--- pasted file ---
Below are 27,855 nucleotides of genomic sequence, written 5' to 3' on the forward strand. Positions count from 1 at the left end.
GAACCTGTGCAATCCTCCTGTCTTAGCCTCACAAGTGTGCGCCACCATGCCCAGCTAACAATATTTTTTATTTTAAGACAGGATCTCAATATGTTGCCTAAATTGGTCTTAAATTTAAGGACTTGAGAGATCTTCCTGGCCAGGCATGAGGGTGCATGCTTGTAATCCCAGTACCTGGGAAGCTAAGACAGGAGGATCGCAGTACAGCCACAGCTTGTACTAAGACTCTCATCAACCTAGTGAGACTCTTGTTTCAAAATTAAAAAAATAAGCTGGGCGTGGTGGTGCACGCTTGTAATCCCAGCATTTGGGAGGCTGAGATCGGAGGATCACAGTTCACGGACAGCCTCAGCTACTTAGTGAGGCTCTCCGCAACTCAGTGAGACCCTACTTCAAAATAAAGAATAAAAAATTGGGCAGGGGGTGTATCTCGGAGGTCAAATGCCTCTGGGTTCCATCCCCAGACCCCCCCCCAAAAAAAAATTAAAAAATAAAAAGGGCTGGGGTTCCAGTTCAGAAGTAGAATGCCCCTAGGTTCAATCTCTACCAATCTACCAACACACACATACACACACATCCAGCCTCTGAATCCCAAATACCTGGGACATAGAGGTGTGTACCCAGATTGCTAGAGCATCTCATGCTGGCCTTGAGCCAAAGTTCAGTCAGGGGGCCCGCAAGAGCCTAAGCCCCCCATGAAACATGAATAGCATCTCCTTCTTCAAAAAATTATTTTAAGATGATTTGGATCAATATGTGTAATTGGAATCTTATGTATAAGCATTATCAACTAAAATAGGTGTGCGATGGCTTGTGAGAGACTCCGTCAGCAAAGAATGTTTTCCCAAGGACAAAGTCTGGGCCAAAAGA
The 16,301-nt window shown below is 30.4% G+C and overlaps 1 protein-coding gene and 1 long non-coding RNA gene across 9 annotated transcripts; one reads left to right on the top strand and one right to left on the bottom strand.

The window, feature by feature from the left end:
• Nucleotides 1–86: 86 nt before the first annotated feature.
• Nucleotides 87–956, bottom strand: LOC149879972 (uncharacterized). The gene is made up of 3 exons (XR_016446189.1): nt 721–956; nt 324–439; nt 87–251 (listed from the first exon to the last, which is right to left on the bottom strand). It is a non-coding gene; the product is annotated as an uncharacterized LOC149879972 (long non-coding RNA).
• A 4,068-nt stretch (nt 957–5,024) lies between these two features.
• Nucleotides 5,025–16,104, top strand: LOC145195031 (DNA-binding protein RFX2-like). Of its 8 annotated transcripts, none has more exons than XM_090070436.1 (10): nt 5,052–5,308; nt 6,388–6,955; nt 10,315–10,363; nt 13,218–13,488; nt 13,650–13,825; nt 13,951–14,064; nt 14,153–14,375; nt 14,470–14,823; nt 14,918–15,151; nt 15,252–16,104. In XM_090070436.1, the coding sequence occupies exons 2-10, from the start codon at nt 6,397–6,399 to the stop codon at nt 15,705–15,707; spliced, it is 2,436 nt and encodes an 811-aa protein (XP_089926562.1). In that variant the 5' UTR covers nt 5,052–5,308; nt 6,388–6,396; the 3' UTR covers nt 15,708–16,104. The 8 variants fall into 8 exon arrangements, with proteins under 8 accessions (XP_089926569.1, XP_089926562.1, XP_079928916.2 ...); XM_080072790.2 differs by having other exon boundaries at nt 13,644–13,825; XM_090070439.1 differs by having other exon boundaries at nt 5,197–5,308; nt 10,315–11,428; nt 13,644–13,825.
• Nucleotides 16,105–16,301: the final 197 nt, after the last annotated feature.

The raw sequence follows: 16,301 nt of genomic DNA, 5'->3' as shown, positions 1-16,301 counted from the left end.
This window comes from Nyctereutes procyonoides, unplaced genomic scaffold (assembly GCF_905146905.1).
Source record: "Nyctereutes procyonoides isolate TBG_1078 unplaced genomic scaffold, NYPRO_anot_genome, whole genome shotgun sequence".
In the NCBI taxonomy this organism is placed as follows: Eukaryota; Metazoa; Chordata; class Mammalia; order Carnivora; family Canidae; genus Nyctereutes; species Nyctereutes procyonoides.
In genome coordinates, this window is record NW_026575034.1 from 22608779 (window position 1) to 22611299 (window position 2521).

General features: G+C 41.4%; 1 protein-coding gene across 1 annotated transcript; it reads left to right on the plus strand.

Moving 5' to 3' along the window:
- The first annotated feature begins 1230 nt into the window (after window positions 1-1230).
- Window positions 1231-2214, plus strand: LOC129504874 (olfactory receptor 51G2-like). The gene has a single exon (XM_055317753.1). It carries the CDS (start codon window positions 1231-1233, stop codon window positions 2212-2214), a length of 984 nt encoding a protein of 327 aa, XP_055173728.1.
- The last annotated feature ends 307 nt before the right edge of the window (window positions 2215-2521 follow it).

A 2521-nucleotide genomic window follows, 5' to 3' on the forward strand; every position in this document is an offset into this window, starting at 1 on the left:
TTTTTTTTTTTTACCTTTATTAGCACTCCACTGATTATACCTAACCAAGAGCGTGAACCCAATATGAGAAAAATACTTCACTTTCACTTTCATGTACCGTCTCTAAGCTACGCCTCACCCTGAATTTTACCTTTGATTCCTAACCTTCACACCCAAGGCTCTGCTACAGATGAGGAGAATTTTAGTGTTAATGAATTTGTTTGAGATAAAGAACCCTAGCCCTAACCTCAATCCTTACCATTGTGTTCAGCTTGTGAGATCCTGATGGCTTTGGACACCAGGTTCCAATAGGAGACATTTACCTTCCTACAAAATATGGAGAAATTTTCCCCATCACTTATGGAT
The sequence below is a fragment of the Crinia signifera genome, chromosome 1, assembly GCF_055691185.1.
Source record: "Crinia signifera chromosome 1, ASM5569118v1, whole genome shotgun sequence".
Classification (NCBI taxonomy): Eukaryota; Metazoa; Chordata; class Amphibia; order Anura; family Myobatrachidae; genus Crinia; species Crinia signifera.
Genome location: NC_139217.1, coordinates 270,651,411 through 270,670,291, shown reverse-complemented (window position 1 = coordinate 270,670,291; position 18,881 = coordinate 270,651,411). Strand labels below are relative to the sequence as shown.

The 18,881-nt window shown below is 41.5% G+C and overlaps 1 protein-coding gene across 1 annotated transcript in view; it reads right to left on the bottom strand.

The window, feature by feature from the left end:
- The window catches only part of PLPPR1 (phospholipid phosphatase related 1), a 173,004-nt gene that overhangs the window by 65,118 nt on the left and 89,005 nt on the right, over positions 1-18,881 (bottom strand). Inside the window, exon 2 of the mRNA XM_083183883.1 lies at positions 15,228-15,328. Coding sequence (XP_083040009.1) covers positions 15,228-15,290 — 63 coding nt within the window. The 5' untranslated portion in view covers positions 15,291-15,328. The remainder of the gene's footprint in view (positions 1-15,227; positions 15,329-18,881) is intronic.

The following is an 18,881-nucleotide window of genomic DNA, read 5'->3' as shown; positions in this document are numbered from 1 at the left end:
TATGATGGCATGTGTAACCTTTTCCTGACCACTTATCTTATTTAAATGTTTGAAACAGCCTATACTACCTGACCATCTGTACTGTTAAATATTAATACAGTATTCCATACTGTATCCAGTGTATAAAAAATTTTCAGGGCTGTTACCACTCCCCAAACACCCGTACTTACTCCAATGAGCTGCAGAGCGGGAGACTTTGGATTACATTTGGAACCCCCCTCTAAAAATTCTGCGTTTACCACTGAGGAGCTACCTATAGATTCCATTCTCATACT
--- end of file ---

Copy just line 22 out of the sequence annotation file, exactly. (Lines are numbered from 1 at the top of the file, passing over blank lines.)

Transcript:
The sequence below is a fragment of the Crinia signifera genome, chromosome 1, assembly GCF_055691185.1.